Ever wanted to do a bit of programming? Webdevelopment or such? Not too much, just enough to do a few things? Let's see what we can do
Hey there! I'm Jeroen, your regular coder and tech guy around these parts.
In the past few months I've been working on training my fellow staff people to get some more indepth knowledge of how things work around here - proper HTML, PHP, SQL and so on. Not the basics - who doesn't know how to bold something in HTML these days? - but a step beyond. And I was thinking, I'm sure there's more people who'd like a bit more info and could do with some additional training.
Down the line, I'm hoping to go through most of these (hopefully teaching you enough to not kill your PC or something like that). I'm assuming basic tech knowledge - if you don't know how to do a linebreak in HTML or install a program using a standard installer, it might be slightly more complidated to keep up. At the same time, do ask questions if you want to!
Let's start with setting up some basics. Sure, you can test your HTML by just opening the file, but a little bit of server set up makes it easier to check you got everything right and, even more important, allows us to work on PHP and MySQL later as well.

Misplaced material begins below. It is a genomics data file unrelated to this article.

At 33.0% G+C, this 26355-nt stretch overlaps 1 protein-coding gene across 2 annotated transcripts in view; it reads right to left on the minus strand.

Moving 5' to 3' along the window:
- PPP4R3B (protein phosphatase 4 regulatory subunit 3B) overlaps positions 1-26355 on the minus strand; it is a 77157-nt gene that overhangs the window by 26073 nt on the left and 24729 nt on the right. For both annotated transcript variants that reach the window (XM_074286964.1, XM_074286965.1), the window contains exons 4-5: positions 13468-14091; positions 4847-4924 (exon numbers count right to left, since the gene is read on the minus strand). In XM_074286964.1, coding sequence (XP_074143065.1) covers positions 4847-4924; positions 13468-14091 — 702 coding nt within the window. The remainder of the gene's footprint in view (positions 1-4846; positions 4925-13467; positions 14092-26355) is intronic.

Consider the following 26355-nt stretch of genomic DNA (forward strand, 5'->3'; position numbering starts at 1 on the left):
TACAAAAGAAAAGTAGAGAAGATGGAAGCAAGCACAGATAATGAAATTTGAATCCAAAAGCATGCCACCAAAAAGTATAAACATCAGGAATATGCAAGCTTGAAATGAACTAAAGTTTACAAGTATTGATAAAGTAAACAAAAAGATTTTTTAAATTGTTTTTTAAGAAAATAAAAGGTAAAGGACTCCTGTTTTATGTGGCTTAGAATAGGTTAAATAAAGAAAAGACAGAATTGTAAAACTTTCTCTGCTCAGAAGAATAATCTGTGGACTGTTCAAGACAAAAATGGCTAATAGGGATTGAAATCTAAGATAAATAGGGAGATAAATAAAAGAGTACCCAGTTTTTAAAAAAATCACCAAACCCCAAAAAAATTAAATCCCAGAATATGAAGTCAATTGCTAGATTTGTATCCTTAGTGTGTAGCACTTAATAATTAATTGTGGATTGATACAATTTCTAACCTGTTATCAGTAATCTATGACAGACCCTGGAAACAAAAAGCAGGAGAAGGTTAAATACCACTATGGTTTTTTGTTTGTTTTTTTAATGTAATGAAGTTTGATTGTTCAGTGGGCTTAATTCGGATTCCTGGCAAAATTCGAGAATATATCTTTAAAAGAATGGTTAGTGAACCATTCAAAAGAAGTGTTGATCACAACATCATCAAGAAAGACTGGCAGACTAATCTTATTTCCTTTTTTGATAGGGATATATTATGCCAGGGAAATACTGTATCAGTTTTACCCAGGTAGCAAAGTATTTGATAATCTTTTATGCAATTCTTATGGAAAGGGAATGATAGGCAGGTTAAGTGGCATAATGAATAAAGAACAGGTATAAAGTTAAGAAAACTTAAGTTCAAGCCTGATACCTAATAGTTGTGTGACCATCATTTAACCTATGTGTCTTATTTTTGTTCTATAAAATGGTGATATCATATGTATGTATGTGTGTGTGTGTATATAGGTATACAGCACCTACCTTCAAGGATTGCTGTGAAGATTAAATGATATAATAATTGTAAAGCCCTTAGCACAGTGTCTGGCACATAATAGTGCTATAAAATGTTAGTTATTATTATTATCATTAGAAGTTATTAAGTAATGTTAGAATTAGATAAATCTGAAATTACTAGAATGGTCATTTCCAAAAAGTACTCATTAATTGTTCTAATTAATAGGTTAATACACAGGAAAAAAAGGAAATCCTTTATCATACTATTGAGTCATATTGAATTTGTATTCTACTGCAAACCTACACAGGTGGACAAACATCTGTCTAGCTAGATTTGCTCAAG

I'll explain what this is all about, but in the mean time, let's get you set up. You need to set up your 'WAMP' stack (or, depending on your environment LAMP or MAMP stack). One good package is XAMPP, although there's also WAMP server. Those of you on Linux can use your package manager as well, and if you have a similar setup in something else, that works too - as long as you know what you're doing.
The LAMP stack is the most common web platform at the moment and the best choice there is when you want to do PHP (which is what we want). The combination stands for Linux, Apache, MySQL and PHP. WAMP is the name for the same thing, except with Windows instead of Linux.
Now, while you install that, what are these four things? Let's start with Linux. It's an Operating System. It's like Windows. Look it up and you'll know. You sort of should start with that.
Apache is a webserver. It's the bit that runs that actually listens to the requests and sends you the pages back when you ask for them. Apache is the most popular out there at the moment and it just works well. And it's free!
MySQL is our database server. MySQL is a place to store all the information we want to keep. Member data and posts, pages, settings, all that sort of stuff. We'll properly explore this another time, but trust me when I say it makes a lot of things easier and faster... although it takes some time.
Last there's PHP. Learning that will be the bigger challenge - that's where we'll get into actual programming, with PHP being fairly feature complete. You'll see it'll be easy to get into, but there's a lot to do.
Why these? Well, they're free. Not just free to use or download, but open source plenty of liberties free. That last bit won't matter much to us, but it means that these have been used widely and are tried and tested technologies. Just means it's all a bit easier to find out what you need to do.
Page written by Joeno.
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